By PHIL KABLER
CHARLESTON, W.Va. — Parts of Gov. Jim Justice’s legislative agenda, introduced Tuesday, provides some insights on the new governor’s tax plans, as well as his proposal to offer an optional annual pass to give drivers toll-free use of the West Virginia Turnpike and any future toll roads in the state.
Justice bills introduced Tuesday deal with proposed tax increases to help close a $500 million shortfall in the 2017-18 state budget (SB 484) and to authorize the state Parkways Authority to issue new road bonds, to be financed by continuing tolls on the Turnpike and any future state toll roads (SB 482).
Among the highlights from the bills:
The proposed gross receipts tax on businesses and an increase in the consumer sales tax are envisioned as temporary revenue sources. Both would expire on June 30, 2020 — if the balances in the state’s Rainy Day Funds equal 15 percent of the general revenue budget.
The Rainy Day Funds have been above the 15 percent threshold for the past six years, but Justice’s plan to take $123 million from the funds to close a deficit in the 2016-17 budget would take the balance down to about 13 percent.
A proposal to collect a 6.25 percent sales tax on professional services continues an exemption for all medical-services professionals, “with the exception of veterinarians.”
Repealing the sales tax exemption for professional services is projected to raise $78.9 million a year. However, a 2016 study by the Department of Revenue showed that medical services make up the vast majority of professional services provided in West Virginia, with the exemption amounting to $750 million in lost sales tax revenue.
The bill introduced Tuesday does not include revisions to the tax plan that Justice unveiled Monday afternoon, including his decision not to impose a sales tax on advertising, saying he had concluded that the $5.4 million in potential revenue is “just not worth” the additional cost to businesses, as well as the expense of administering the tax.
The governor’s bill would appoint a study commission to determine the feasibility of eliminating the state’s personal income tax.
The commission, which would be made up of the governor, the revenue secretary, the Budget Office director, tax commissioner and two members of the academic community with “extensive expertise” in the tax system, would be mandated to issue a report by Dec. 1, 2018, on the feasibility and fiscal implications of eliminating the tax, which is the largest source of general revenue, at nearly $1.9 billion a year.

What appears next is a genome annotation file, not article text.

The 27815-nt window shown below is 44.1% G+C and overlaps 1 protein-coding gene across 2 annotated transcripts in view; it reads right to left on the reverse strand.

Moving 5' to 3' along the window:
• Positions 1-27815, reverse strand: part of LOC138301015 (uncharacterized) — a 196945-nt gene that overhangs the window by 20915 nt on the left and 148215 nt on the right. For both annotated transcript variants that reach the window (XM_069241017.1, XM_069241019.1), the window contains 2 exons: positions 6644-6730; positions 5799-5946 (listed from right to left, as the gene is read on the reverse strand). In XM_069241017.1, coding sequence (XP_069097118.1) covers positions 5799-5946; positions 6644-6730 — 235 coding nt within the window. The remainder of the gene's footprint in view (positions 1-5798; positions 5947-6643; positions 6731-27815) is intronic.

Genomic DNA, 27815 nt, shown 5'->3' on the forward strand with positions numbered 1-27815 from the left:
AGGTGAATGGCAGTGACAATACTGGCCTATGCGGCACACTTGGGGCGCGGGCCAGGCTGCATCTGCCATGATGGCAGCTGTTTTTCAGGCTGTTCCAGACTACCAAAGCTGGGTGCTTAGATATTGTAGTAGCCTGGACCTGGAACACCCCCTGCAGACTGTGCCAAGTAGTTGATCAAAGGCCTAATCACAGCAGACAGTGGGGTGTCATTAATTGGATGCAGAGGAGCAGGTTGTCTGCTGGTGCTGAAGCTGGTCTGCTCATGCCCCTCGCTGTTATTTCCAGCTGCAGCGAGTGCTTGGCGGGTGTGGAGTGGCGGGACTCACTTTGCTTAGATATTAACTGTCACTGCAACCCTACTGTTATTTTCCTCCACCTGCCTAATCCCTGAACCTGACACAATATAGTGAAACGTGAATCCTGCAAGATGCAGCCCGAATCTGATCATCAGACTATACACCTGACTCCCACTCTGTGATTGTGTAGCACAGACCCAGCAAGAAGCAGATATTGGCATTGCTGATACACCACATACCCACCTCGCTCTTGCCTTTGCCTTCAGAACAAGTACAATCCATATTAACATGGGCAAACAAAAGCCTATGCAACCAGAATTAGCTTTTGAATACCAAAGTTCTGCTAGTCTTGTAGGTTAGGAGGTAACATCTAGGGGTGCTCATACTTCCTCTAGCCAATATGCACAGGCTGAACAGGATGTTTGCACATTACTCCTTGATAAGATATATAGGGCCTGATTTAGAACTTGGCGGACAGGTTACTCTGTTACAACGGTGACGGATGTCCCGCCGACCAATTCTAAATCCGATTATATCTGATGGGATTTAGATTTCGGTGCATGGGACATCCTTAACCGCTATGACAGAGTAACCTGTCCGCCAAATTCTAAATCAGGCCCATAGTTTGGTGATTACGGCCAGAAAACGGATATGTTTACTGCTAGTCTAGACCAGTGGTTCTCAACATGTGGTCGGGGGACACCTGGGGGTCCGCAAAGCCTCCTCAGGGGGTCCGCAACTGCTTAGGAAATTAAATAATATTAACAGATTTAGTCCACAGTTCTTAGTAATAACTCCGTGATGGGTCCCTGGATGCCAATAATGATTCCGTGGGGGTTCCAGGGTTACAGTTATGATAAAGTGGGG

On Monday, Justice said a Senate proposal to proceed immediately with the income tax repeal would be “phenomenally risky,” with the current budget crisis.
“Ultimately, down the road, I’d like to see us eradicate the state income tax,” Justice said Monday. “To jump into that is just so phenomenally risky today.”
The bill extending the Parkways Authority’s power to sell bonds for highways construction projects sheds some light on Justice’s proposal to give drivers the option to pay an annual vehicle fee that would allow them to waive tolls on the Turnpike or any new state toll roads for the year.
It specifies that the “single fee” program would apply only to noncommercial passenger vehicles, and that the Parkways Authority will set the flat-rate fee.
On Monday, Justice said the optional fee would be about $8 a year and, to comply with federal interstate-commerce laws, would be available to nonresidents.
Justice indicated that drivers who pay the fee would receive special E-ZPass transponders for free travel on West Virginia toll roads.
The bill states, “A registered motor vehicle for which such single program fee has been paid shall be entitled to transverse all toll roads within the state without stopping to pay individual tolls during the effective period of said vehicle registration.”
Justice said the proposal would require doubling Turnpike tolls, from $2 to $4 for passenger vehicles, to account for out-of-state drivers who will participate in the single-fee program.
The Parkways bill was assigned to the Senate Transportation Committee, while the tax bill was sent to Senate Finance.
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